The proposed uses for such glazing may require coloring and semi-reflecting properties as well as electrical conductivity of such layers. The latter include heating by Joule effect upon the passage of electric current through the layer, which permits dehumidifying, defrosting or simply eliminating the cold-wall effect of the glass, etc.
To increase adhesion of the metallic layer, it is generally advantageous to deposit it on an anchoring layer generally consisting of an insulating or semi-conducting oxide. Similarly, to protect it and to improve its optical qualities, coating it with another dielectric layer, preferably anti-reflecting or, in other words, of interference thickness, for the purpose of improving the transmission of light and correcting the shade of the glass, if required, is known. It is to be noted, of course, that this layer does not in such case have sufficient thickness or resistance to be electrically protecting.
Among the dielectric materials proposed for building the auxiliary layers are especially silicon monoxide, which has the drawback of being delicate in industrial use since it does not readily permit obtaining coatings of homogeneous and reproducible quality. Also commonly used is zinc sulfide, the optical index of which is less advantageous but the deposit of which is easier, thus making it possible to obtain good anchorage. The coating layer is nevertheless quite vulnerable and if, for example, it is desired to use such glass on vehicles, it is necessary to give them the form of laminated glass assembled with the aid of an intercalary plastic sheet of polyvinyl butyral, the conducting layer being inside the glass in contact with the plastic, which has the drawback of making it fragile.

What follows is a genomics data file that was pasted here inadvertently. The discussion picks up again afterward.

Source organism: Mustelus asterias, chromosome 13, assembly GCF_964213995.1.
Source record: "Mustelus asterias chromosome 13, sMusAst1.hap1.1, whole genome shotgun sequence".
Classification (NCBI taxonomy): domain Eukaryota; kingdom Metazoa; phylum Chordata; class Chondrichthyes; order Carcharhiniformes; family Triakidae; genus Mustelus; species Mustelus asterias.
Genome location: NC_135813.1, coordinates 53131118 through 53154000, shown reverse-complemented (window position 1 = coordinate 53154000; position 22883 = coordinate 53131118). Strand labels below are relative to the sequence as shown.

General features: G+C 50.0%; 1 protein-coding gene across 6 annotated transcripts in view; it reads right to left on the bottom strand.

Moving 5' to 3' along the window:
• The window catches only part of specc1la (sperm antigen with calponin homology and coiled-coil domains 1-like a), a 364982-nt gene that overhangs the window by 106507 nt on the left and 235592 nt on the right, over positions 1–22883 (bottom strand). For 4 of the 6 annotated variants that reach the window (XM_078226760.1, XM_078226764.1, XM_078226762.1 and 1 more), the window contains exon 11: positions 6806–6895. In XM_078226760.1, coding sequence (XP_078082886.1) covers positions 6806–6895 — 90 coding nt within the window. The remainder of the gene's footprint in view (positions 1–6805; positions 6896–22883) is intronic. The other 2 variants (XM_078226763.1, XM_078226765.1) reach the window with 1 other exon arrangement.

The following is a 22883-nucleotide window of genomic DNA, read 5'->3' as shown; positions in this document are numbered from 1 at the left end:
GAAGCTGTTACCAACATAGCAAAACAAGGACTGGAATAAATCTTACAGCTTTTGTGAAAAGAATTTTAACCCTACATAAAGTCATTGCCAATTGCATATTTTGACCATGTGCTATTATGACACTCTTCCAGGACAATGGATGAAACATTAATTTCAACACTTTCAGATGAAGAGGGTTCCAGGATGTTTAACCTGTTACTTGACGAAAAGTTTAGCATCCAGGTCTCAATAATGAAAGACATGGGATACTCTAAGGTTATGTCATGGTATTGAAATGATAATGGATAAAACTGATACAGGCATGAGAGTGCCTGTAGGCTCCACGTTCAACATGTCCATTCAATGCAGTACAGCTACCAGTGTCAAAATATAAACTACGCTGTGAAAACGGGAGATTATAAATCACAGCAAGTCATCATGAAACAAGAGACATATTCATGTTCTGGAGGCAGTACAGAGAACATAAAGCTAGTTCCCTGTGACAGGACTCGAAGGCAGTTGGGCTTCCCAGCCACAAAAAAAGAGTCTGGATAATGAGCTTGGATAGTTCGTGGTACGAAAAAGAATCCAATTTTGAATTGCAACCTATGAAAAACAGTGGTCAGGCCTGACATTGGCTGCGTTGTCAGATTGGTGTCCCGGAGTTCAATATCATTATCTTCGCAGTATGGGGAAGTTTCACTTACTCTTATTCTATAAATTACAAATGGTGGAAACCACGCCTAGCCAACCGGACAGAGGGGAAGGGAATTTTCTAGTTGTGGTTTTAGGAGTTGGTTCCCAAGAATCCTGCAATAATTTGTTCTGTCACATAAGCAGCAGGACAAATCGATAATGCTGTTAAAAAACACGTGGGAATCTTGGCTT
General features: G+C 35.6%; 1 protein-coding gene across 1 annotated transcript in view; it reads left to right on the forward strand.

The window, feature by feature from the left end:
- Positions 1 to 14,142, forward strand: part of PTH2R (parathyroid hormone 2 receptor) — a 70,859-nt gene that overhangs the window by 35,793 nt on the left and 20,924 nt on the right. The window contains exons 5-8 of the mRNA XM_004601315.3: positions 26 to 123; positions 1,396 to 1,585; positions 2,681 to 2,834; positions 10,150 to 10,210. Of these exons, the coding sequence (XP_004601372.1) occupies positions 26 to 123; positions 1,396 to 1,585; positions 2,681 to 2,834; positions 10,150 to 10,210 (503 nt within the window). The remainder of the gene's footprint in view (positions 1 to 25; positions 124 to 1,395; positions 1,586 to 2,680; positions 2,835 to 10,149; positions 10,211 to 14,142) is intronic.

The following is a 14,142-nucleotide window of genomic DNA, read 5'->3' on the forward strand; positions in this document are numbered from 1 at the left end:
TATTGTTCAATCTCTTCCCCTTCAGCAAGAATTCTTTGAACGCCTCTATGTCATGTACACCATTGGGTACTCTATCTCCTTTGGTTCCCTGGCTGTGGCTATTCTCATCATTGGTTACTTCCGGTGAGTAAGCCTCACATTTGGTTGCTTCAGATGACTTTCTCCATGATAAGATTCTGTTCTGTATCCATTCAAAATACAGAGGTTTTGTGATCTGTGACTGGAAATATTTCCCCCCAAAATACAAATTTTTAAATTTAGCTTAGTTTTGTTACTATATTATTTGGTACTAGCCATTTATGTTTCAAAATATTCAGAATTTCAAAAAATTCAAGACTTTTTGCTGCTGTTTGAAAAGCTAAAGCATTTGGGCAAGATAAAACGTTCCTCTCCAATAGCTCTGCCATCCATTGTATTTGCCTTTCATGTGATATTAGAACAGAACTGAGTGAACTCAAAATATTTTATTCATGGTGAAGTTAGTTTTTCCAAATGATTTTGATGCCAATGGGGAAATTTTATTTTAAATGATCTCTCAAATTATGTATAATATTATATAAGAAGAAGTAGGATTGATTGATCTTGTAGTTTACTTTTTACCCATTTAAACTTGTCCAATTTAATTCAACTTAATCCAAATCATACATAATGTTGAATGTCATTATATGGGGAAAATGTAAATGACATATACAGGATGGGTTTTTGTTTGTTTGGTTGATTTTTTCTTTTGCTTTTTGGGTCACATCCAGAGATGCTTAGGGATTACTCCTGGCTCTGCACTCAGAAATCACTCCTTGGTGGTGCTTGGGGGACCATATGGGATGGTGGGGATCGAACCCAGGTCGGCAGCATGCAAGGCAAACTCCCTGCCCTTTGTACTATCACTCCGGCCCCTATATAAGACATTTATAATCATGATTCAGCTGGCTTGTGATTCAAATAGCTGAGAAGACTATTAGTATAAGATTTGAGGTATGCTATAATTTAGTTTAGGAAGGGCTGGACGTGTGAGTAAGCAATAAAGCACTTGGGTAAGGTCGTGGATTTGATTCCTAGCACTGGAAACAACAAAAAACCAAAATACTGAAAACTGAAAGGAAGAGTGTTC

Further, as concerns the manufacture of windshields, it is necessary to retain high light transmission, so as not to interfere in particular with night driving, although the coating produces a certain reduction in transmission of heat from the sun. It is therefore essentially its conducting properties which may be utilized for the purpose of improving bad weather visibility. However, it is very difficult to produce coatings endowed with the desired qualities because they must have a sufficiently low surface electrical resistivity not to require high feed voltages; thus, for example, for safety reasons, the latter are limited to 48 V.
Now, these two requirements are contradictory: the attenuation of light decreases in effect when the thickness of the metallic layer diminishes, but the electrical resistivity on the contrary increases.
In practice, a compromise accepted as satisfactory for motor vehicles is that light transmission not be appreciably below 70% and the surface electrical resistivity be no greater than 15 ohms per square.
Thus it will be realized that it is particularly desirable in the case of heated windshields to obtain an improvement in light transmission by diminution of the quantity of light reflected and an improvement in electrical conductivity by improvement of the structure of the deposit.
Pursuant to the invention, it has been found that the use of layers of a heavy metal tungsten or molybdenum trioxide as auxiliary layers associated with conducting metallic layers is capable of leading to particularly advantageous compromises.